Parmigiano, or more properly, Parmigianino, (Francesco Mazzuoli,) born at Parma in 1503. The most celebrated of the followers and imitators of Correggio. He sometimes rose to grandeur, and grace was his characteristic. He had a truly fine and admirable genius; his invention was ready, and his taste of design very learned, yet there is rather too much of manner in it; but he had a peculiar talent in giving beauty, elegance, grace, and sweetness to his figures. His carnations receive a remarkable lustre from the yellow and green draperies near them, which he generally used. An unusual lengthiness in the forms was another characteristic." No. 56.--The Adoration of the Shepherds. A composition of eight figures. The Virgin is seated in the temple with the Infant Christ in her arms; the shepherds have brought a lamb and a basket of eggs, which one of them is presenting in an attitude and with a gesture of adoration. Behind, another, supported by a staff, reaches over to gaze on the Saviour; and a third stoops from behind for the same purpose. Behind, on the right, two angels, one holding a white lily; seated on the right of the Virgin is Joseph. This large Picture is, in most respects, a fine specimen of the master. It has his characteristic brilliancy of colouring and his grace. The faces of the two angels are very lovely; and altogether the picture is a very beautiful one. [Pp. 15-16.]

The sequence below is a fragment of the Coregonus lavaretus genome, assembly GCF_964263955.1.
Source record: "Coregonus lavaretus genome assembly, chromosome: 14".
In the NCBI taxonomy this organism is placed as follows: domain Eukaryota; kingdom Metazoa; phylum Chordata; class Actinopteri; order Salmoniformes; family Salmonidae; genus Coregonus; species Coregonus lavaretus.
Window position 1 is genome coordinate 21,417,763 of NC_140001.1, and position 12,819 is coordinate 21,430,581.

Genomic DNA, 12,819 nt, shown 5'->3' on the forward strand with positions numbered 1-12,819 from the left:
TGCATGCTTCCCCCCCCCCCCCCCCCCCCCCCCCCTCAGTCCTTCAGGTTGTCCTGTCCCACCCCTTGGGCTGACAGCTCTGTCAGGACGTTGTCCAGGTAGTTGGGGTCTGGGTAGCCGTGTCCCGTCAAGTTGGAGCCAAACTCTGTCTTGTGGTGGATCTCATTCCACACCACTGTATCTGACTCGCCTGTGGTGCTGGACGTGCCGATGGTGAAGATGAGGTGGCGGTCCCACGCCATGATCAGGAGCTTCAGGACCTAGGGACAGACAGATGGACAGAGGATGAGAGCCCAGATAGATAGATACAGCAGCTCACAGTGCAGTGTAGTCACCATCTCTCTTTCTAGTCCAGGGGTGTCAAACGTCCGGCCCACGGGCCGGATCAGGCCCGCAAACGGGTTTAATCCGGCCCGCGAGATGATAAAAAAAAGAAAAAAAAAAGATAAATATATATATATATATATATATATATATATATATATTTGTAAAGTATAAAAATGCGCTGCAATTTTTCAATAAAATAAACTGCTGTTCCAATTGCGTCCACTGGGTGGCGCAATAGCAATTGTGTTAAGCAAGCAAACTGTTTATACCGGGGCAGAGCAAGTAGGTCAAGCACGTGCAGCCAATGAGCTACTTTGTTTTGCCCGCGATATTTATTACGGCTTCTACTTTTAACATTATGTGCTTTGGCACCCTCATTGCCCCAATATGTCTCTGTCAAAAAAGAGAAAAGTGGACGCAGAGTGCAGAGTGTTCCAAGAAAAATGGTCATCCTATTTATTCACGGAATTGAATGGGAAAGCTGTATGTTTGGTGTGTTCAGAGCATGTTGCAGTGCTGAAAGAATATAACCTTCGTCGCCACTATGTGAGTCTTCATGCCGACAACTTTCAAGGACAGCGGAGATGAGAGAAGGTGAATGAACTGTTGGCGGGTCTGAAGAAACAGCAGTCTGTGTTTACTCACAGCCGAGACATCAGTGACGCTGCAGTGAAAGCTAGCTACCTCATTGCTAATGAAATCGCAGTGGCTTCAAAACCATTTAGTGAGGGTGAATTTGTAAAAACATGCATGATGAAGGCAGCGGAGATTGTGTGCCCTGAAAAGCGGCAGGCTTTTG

Catalogue of the Pictures Forming the Collection of the Works of the Old Masters now Being exhibited at the Gallery of the National Academy of Design in Broadway. 1849. New-York: George F. Nesbitt, Stationer and Printer, corner of Wall and Water Streets. 1849.